Designed by QCRI in partnership with MIT and Al-Jazeera, MAQSA provides an interactive topic-centric dashboard that summarizes news articles and user responses (comments, tweets, etc.) to these news items. The platform thus helps editors and publishers in newsrooms like Al-Jazeera’s better “understand user engagement and audience sentiment evolution on various topics of interest.” In addition, MAQSA “helps news consumers explore public reaction on articles relevant to a topic and refine their exploration via related entities, topics, articles and tweets.” The pilot platform currently uses Al-Jazeera data such as Op-Eds from Al-Jazeera English.
Given a topic such as “The Arab Spring,” or “Oil Spill”, the platform combines time, geography and topic to “generate a detailed activity dashboard around relevant articles. The dashboard contains an annotated comment timeline and a social graph of comments. It utilizes commenters’ locations to build maps of comment sentiment and topics by region of the world. Finally, to facilitate exploration, MAQSA provides listings of related entities, articles, and tweets. It algorithmically processes large collections of articles and tweets, and enables the dynamic specification of topics and dates for exploration.”
While others have tried to develop similar dashboards in the past, these have “not taken a topic-centric approach to viewing a collection of news articles with a focus on their user comments in the way we propose.” The team at QCRI has since added a number of exciting new features for Al-Jazeera to try out as widgets on their site. I’ll be sure to blog about these and other updates when they are officially launched. Note that other media companies (e.g., UK Guardian) will also be able to use this platform and widgets once they become public.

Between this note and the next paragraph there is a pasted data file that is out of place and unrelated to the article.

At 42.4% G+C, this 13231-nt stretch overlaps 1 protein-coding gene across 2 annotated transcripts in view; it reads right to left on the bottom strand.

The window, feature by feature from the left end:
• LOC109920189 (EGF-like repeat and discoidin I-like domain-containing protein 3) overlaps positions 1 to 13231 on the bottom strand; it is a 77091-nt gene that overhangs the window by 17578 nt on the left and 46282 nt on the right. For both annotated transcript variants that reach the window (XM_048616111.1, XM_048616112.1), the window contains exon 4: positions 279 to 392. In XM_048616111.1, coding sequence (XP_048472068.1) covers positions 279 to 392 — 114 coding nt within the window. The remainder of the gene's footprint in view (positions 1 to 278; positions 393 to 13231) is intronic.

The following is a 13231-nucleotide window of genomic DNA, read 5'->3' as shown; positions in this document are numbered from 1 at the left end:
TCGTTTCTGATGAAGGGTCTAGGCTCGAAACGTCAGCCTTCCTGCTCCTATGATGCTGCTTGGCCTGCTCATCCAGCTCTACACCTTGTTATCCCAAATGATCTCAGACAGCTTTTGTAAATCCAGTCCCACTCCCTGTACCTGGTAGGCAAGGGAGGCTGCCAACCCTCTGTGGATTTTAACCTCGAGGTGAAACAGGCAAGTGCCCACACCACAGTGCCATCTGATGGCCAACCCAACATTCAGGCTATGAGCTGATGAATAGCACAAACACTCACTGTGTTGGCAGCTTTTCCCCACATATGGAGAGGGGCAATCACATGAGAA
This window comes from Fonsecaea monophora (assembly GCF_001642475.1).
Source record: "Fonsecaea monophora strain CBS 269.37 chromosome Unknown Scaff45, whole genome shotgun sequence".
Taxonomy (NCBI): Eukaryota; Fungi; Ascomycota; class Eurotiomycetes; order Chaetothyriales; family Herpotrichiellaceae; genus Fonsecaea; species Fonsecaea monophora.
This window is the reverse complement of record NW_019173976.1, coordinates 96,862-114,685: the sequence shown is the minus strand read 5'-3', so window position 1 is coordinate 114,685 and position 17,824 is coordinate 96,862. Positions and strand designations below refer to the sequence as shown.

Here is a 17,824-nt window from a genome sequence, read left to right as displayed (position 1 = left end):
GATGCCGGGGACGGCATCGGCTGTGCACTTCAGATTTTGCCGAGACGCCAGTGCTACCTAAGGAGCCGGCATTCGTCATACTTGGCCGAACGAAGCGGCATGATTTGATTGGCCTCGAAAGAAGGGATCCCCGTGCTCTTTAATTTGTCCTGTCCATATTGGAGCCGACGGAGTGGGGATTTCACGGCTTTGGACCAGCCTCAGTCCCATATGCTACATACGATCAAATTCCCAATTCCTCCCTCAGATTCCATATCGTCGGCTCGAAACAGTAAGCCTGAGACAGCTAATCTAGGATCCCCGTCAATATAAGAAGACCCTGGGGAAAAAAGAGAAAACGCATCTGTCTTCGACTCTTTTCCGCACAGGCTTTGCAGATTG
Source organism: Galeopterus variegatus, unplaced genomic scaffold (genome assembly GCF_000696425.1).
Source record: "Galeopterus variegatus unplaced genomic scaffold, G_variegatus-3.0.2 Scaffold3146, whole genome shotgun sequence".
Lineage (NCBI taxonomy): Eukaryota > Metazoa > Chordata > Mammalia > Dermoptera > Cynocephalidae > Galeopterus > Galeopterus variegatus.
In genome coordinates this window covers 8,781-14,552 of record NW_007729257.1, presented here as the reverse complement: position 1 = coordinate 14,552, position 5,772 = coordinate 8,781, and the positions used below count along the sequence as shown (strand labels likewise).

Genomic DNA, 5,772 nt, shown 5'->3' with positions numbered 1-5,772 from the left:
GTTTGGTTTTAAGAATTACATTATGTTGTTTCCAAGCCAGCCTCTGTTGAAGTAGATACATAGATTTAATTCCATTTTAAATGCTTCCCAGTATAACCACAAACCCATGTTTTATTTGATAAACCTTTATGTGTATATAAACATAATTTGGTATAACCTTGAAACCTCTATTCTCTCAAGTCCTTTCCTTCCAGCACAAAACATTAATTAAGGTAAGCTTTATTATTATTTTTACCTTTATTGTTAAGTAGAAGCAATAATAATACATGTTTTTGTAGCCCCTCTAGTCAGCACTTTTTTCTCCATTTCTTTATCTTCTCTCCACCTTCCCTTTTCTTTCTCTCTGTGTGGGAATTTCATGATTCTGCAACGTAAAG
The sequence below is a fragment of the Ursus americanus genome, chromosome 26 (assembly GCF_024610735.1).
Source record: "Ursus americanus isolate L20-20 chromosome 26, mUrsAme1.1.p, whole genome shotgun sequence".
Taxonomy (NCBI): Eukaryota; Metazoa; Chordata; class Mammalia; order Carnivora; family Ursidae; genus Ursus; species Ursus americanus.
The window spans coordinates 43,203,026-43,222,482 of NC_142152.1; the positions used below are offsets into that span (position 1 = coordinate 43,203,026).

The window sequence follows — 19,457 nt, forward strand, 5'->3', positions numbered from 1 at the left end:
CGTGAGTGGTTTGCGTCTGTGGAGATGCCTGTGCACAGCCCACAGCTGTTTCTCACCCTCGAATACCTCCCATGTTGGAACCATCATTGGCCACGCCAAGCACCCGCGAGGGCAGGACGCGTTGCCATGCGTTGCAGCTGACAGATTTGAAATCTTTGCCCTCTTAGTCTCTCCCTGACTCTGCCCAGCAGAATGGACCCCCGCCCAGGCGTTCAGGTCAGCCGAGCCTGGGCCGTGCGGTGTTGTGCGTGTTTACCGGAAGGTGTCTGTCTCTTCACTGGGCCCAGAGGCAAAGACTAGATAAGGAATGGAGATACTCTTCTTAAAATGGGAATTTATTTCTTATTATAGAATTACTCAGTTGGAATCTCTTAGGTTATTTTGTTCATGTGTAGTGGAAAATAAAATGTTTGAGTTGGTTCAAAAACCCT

As always with such new initiatives, my very first thought and question is: how might we apply them in a humanitarian context? For example, perhaps MAQSA could be repurposed to do social analytics of responses from local stakeholders with respect to humanitarian news articles produced by IRIN, an award-winning humanitarian news and analysis service covering the parts of the world often under-reported, misunderstood or ignored. Perhaps an SMS component could also be added to a MAQSA-IRIN platform to facilitate this. Or perhaps there’s an application for the work that Internews carries out with local journalists and consumers of information around the world. What do you think?